The KR-1W in clinical practice
I started using the KR-1W approximately 3 years ago, with the aim of evaluating how helpful such a system would be in the pre- and postoperative management of cataract surgery patients. This idea arose from my awareness that three key surgical steps – pupillometry, IOL selection, and IOL implantation – are all supported by the capabilities of the KR-1W. Specifically, the system permits the measurement of the types of aberration – higher order aberration (HOA) – that cannot be corrected by IOL implantation. Corneal asphericity and astigmatism are also measurable with the system. Doing so at a preoperative stage allows the physician to ascertain the amount of correction and asphericity required from any toric IOL proposed for astigmatism correction and for the correct IOL power to be selected before implantation. It also helps to identify and rule out candidates who are unsuitable for multifocal IOL implantation by nature of very high levels of astigmatism.The system is also designed to perform postrefractive surgery index calculations – a function that I have found important when presented with post refractive surgery patients who wish to undergo cataract surgery. In such patients, this calculation ensures that residual corneal irregularities from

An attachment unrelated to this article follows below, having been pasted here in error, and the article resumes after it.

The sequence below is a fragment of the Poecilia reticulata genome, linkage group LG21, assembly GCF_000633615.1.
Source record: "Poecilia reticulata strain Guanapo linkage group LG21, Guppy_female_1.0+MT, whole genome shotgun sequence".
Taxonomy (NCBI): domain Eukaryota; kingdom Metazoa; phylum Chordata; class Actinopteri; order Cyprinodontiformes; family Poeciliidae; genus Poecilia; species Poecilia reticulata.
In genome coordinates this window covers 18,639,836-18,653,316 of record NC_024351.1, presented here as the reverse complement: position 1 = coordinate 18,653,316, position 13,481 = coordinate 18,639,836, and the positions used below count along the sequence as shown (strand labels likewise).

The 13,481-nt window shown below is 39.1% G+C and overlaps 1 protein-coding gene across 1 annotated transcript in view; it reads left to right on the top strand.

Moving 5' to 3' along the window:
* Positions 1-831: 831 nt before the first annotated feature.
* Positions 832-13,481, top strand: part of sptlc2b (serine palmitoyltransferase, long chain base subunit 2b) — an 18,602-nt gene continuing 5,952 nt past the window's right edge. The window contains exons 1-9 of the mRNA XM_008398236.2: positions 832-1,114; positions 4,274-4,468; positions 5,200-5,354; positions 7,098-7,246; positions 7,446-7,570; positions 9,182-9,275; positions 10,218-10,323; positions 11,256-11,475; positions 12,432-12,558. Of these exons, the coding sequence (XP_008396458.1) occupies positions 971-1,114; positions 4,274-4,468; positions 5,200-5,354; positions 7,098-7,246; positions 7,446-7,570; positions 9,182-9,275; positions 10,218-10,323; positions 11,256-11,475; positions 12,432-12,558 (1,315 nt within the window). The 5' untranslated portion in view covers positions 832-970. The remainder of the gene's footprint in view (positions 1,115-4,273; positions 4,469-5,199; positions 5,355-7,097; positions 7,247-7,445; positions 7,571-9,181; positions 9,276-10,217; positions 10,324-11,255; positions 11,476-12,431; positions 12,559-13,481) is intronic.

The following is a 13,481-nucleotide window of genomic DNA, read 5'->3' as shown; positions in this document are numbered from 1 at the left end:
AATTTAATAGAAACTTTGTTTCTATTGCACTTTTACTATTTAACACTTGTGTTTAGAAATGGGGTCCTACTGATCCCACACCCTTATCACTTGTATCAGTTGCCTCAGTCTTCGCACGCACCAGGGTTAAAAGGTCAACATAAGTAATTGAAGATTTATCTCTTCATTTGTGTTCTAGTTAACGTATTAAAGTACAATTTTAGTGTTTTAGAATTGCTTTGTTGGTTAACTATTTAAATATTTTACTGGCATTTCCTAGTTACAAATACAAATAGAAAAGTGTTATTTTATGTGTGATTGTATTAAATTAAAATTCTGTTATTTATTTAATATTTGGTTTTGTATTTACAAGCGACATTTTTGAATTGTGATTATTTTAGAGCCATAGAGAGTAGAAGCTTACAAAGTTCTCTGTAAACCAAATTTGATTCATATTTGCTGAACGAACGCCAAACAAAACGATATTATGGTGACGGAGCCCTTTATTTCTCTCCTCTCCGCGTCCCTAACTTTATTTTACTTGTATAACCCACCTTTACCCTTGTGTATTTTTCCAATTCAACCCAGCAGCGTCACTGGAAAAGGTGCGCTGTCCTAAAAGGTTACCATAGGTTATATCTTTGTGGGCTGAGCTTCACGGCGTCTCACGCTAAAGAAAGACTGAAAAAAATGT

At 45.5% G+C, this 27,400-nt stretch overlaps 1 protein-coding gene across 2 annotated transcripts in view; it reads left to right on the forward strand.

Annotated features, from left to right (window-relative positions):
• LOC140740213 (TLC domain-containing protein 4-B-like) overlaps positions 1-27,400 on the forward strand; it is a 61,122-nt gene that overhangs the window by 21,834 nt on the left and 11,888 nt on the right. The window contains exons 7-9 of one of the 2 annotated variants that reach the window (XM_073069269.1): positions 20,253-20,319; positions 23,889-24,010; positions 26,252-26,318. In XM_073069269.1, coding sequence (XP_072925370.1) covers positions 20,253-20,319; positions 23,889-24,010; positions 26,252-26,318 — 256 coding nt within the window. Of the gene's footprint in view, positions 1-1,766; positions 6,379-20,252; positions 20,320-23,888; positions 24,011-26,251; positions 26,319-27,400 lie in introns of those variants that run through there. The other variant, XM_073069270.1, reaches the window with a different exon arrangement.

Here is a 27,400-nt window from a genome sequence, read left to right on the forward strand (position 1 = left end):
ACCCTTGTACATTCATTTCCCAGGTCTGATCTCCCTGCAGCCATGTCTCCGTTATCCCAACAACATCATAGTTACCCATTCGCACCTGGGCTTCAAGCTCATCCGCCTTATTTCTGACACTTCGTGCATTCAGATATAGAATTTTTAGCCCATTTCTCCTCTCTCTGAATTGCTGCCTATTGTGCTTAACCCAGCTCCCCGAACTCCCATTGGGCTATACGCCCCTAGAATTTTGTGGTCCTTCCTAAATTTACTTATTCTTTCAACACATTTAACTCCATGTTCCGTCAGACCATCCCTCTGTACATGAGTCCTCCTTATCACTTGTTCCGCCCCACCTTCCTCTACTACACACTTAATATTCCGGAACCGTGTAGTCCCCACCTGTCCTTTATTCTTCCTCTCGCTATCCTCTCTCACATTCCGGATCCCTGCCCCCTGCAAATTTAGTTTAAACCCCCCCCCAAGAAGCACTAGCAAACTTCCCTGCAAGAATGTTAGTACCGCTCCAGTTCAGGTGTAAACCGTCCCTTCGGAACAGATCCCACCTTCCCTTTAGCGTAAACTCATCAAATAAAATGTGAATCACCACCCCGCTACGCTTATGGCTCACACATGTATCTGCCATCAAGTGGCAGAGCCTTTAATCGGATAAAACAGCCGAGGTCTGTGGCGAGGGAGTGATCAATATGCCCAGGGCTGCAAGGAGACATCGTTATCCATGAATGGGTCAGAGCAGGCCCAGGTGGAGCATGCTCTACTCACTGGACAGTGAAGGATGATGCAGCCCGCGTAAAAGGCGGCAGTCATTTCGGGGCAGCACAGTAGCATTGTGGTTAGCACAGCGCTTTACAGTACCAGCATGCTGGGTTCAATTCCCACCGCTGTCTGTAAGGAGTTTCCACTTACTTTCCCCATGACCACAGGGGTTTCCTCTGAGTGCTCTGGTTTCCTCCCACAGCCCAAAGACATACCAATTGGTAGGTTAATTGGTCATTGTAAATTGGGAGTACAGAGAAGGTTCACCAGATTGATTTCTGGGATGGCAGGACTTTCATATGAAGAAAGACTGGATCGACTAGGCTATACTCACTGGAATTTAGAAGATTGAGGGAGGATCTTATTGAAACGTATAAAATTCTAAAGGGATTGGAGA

previous surgery can be identified, and non-conventional formulas devised to accommodate the presence of such corneal irregularities can be used to calculate preoperative lens power rather than standard formulas. Finally, postoperative measurement of residual ocular astigmatism can be conducted with the machine to ensure prompt identification of required postoperative refractive adjustments.